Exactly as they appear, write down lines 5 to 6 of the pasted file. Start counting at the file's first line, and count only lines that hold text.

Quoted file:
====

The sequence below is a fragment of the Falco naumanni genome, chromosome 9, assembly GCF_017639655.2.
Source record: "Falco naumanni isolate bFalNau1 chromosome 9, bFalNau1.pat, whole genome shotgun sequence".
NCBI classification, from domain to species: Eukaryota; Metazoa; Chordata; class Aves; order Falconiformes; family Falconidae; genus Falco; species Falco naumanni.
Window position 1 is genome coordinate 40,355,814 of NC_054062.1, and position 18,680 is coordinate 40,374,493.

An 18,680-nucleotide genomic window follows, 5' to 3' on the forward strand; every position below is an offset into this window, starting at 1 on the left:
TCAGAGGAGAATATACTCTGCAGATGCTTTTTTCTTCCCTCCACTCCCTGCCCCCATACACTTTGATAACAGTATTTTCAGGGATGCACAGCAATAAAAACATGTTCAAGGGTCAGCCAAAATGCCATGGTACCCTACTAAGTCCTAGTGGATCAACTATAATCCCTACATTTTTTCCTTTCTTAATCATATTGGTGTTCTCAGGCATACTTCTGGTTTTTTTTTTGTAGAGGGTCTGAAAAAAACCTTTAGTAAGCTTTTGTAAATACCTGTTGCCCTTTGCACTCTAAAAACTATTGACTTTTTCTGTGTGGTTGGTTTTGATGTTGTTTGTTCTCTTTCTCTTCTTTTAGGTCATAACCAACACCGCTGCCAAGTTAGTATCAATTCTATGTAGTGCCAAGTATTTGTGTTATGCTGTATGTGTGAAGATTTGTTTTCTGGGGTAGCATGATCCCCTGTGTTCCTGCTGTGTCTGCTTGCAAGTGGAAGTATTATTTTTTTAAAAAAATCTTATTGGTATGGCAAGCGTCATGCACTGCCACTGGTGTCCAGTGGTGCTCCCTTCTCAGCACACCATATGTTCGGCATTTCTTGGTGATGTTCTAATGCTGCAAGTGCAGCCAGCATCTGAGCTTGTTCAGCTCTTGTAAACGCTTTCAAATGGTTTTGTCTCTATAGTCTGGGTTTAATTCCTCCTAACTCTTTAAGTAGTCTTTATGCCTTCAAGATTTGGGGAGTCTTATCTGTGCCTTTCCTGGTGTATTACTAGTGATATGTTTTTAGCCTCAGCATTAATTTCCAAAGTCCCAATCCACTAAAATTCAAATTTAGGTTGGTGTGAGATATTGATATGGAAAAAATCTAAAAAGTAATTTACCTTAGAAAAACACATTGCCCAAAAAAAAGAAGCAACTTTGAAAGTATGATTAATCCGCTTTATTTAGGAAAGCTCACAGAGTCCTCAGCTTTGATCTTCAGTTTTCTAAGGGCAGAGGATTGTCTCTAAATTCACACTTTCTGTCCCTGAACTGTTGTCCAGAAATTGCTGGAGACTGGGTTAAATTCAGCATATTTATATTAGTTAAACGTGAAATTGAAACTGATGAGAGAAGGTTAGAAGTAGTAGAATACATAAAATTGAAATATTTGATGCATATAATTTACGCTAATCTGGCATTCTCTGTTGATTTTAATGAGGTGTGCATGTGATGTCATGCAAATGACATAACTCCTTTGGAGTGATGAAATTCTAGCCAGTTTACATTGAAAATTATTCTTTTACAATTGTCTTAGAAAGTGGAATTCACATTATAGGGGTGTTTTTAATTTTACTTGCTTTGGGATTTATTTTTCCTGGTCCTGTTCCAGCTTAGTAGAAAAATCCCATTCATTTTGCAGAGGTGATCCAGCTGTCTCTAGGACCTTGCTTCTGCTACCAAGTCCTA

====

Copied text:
An 18,680-nucleotide genomic window follows, 5' to 3' on the forward strand; every position below is an offset into this window, starting at 1 on the left:
TCAGAGGAGAATATACTCTGCAGATGCTTTTTTCTTCCCTCCACTCCCTGCCCCCATACACTTTGATAACAGTATTTTCAGGGATGCACAGCAATAAAAACATGTTCAAGGGTCAGCCAAAATGCCATGGTACCCTACTAAGTCCTAGTGGATCAACTATAATCCCTACATTTTTTCCTTTCTTAATCATATTGGTGTTCTCAGGCATACTTCTGGTTTTTTTTTTGTAGAGGGTCTGAAAAAAACCTTTAGTAAGCTTTTGTAAATACCTGTTGCCCTTTGCACTCTAAAAACTATTGACTTTTTCTGTGTGGTTGGTTTTGATGTTGTTTGTTCTCTTTCTCTTCTTTTAGGTCATAACCAACACCGCTGCCAAGTTAGTATCAATTCTATGTAGTGCCAAGTATTTGTGTTATGCTGTATGTGTGAAGATTTGTTTTCTGGGGTAGCATGATCCCCTGTGTTCCTGCTGTGTCTGCTTGCAAGTGGAAGTATTATTTTTTTAAAAAAATCTTATTGGTATGGCAAGCGTCATGCACTGCCACTGGTGTCCAGTGGTGCTCCCTTCTCAGCACACCATATGTTCGGCATTTCTTGGTGATGTTCTAATGCTGCAAGTGCAGCCAGCATCTGAGCTTGTTCAGCTCTTGTAAACGCTTTCAAATGGTTTTGTCTCTATAGTCTGGGTTTAATTCCTCCTAACTCTTTAAGTAGTCTTTATGCCTTCAAGATTTGGGGAGTCTTATCTGTGCCTTTCCTGGTGTATTACTAGTGATATGTTTTTAGCCTCAGCATTAATTTCCAAAGTCCCAATCCACTAAAATTCAAATTTAGGTTGGTGTGAGATATTGATATGGAAAAAATCTAAAAAGTAATTTACCTTAGAAAAACACATTGCCCAAAAAAAAGAAGCAACTTTGAAAGTATGATTAATCCGCTTTATTTAGGAAAGCTCACAGAGTCCTCAGCTTTGATCTTCAGTTTTCTAAGGGCAGAGGATTGTCTCTAAATTCACACTTTCTGTCCCTGAACTGTTGTCCAGAAATTGCTGGAGACTGGGTTAAATTCAGCATATTTATATTAGTTAAACGTGAAATTGAAACTGATGAGAGAAGGTTAGAAGTAGTAGAATACATAAAATTGAAATATTTGATGCATATAATTTACGCTAATCTGGCATTCTCTGTTGATTTTAATGAGGTGTGCATGTGATGTCATGCAAATGACATAACTCCTTTGGAGTGATGAAATTCTAGCCAGTTTACATTGAAAATTATTCTTTTACAATTGTCTTAGAAAGTGGAATTCACATTATAGGGGTGTTTTTAATTTTACTTGCTTTGGGATTTATTTTTCCTGGTCCTGTTCCAGCTTAGTAGAAAAATCCCATTCATTTTGCAGAGGTGATCCAGCTGTCTCTAGGACCTTGCTTCTGCTACCAAGTCCTA